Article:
[A IEP or 504 is not an escalation or punishment for the teacher/school. It's more about getting all appropriate parties involved and on the same page. The student, parent/legal guardian, teachers, principals, Pupil Services administrators, support staff (i.e. nurse, counselor, psychologist, language/speech pathologist) as well as the student's physician or therapist may be involved in the placement process including the 504 meeting.]

Eligibility under IDEA for Other Health Impaired Children (http://sogpubs.unc.edu/electronicversions/slb/slbsum02/article2.pdf)


Key Differences Between Section 504, the ADA, and the IDEA. (http://www.wrightslaw.com/info/sec504.summ.rights.htm)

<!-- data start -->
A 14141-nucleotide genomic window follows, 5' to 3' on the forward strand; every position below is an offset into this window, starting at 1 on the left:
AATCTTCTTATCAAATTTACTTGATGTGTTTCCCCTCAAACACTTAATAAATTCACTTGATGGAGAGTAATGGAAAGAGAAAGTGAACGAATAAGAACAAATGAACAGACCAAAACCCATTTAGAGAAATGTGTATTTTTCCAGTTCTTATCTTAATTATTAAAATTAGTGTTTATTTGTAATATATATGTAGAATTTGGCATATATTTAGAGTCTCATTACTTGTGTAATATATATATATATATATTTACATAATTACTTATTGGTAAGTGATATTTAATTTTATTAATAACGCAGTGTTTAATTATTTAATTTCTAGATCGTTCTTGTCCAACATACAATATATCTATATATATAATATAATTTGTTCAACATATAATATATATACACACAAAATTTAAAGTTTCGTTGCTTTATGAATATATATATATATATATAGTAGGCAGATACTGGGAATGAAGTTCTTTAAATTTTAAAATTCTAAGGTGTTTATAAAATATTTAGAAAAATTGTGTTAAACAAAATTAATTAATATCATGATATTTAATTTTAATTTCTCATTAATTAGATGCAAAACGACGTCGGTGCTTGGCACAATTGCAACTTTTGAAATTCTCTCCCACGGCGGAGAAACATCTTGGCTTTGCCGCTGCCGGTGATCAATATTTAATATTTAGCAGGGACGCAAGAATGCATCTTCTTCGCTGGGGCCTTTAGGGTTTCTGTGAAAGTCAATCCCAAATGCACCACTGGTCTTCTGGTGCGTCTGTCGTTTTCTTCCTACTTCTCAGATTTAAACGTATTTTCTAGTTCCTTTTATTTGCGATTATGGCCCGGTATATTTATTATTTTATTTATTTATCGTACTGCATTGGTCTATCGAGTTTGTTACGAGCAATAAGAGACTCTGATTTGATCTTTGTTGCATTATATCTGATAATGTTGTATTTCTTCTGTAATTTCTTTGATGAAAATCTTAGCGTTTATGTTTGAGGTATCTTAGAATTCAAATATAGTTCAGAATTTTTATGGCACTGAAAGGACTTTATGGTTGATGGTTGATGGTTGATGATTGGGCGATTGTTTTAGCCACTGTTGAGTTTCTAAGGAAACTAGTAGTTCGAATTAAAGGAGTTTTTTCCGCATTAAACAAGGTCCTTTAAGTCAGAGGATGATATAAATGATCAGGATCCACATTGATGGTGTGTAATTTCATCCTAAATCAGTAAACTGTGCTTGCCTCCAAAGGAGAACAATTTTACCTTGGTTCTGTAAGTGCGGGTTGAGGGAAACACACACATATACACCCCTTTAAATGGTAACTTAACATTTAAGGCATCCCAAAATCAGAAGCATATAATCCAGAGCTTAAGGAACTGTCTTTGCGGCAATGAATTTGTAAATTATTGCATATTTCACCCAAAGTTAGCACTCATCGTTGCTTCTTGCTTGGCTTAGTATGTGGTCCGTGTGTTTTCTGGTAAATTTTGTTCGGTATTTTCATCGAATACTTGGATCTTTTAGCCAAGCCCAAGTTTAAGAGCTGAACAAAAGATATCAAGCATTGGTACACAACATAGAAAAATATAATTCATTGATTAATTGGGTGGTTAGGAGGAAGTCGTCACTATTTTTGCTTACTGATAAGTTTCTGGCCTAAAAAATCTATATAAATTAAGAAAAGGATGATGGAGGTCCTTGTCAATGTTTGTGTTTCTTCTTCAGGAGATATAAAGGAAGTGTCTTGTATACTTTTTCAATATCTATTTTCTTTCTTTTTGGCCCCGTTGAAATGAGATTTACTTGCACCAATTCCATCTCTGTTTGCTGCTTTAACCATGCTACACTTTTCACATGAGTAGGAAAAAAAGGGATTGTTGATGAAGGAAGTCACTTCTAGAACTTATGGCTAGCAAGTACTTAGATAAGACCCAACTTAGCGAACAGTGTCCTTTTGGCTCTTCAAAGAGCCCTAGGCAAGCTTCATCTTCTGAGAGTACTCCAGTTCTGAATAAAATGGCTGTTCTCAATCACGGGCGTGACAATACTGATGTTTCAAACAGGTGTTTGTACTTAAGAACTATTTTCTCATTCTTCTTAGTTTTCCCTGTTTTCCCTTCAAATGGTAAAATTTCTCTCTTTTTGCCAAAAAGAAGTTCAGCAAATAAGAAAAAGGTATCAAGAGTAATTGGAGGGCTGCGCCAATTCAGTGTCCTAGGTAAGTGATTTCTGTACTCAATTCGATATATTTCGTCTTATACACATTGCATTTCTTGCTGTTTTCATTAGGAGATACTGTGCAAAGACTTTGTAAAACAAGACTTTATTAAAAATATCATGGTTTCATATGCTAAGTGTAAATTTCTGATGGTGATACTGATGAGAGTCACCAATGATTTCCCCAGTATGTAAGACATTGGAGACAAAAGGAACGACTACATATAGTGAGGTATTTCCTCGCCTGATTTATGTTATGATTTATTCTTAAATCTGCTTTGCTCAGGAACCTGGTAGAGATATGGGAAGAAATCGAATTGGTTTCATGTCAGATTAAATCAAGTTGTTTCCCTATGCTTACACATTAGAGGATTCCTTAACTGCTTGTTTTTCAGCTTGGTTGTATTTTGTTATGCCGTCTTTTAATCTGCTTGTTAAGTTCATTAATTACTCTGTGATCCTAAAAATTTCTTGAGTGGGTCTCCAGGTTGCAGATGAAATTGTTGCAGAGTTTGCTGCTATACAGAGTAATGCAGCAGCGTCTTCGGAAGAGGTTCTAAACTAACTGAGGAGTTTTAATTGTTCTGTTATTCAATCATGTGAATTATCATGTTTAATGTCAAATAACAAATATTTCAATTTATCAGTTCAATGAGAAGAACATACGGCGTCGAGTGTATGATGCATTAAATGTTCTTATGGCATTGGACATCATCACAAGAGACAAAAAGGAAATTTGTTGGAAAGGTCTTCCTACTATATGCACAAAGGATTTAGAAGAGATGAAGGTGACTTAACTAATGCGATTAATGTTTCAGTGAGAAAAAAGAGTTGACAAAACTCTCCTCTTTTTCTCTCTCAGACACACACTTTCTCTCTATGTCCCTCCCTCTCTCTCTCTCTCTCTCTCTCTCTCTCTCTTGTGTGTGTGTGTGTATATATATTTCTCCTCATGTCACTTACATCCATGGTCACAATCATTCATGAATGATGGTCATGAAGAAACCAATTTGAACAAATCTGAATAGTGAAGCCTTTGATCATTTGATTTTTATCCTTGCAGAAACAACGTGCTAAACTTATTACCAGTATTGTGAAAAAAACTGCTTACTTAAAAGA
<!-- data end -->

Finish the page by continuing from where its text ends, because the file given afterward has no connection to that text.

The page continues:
(http://www.wrightslaw.com/info/sec504.summ.rights.htm (http://www.wrightslaw.com/info/sec504.summ.rights.htm))

If you decide to request the school do education/learning disability testing, you need to "start the clock" in your letter of request; the school has 60 days from the date they received parental consent for evaluation to do one; your written request should note that this letter is the consent for evaluation. (And, if you did not do it in writing, it never happened!).

Determining Eligibility: How Many Days is 60 Days? - Wrightslaw (http://www.wrightslaw.com/blog/?p=130)

The Art of Writing Letters by Pam and Pete Wright - Advocacy ... (http://www.wrightslaw.com/advoc/articles/DRAFT_Letters.html)


Key Differences Between Section 504 and IDEA (http://www.wrightslaw.com/howey/504.idea.htm)